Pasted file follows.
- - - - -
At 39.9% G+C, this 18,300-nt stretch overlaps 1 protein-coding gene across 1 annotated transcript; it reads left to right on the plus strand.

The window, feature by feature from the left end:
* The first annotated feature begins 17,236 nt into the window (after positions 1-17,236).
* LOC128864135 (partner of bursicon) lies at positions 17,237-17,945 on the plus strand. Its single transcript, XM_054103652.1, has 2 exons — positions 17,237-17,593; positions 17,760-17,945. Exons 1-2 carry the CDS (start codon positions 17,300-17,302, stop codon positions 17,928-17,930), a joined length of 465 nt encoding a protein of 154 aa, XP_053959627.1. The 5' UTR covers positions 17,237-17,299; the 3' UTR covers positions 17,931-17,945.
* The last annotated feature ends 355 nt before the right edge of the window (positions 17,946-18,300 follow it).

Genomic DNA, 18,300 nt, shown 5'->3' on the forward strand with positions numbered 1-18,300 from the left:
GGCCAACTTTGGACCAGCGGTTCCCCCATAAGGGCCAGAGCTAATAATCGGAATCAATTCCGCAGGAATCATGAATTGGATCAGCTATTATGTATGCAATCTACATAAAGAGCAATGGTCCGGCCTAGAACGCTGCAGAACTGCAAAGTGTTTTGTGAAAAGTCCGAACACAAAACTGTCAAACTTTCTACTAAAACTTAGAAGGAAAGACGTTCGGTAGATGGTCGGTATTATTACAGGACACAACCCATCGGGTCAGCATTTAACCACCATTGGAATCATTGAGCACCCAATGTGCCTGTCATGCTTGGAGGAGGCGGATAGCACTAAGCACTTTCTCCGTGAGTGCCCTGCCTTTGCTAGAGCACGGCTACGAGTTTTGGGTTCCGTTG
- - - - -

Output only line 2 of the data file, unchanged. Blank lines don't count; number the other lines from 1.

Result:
The window, feature by feature from the left end: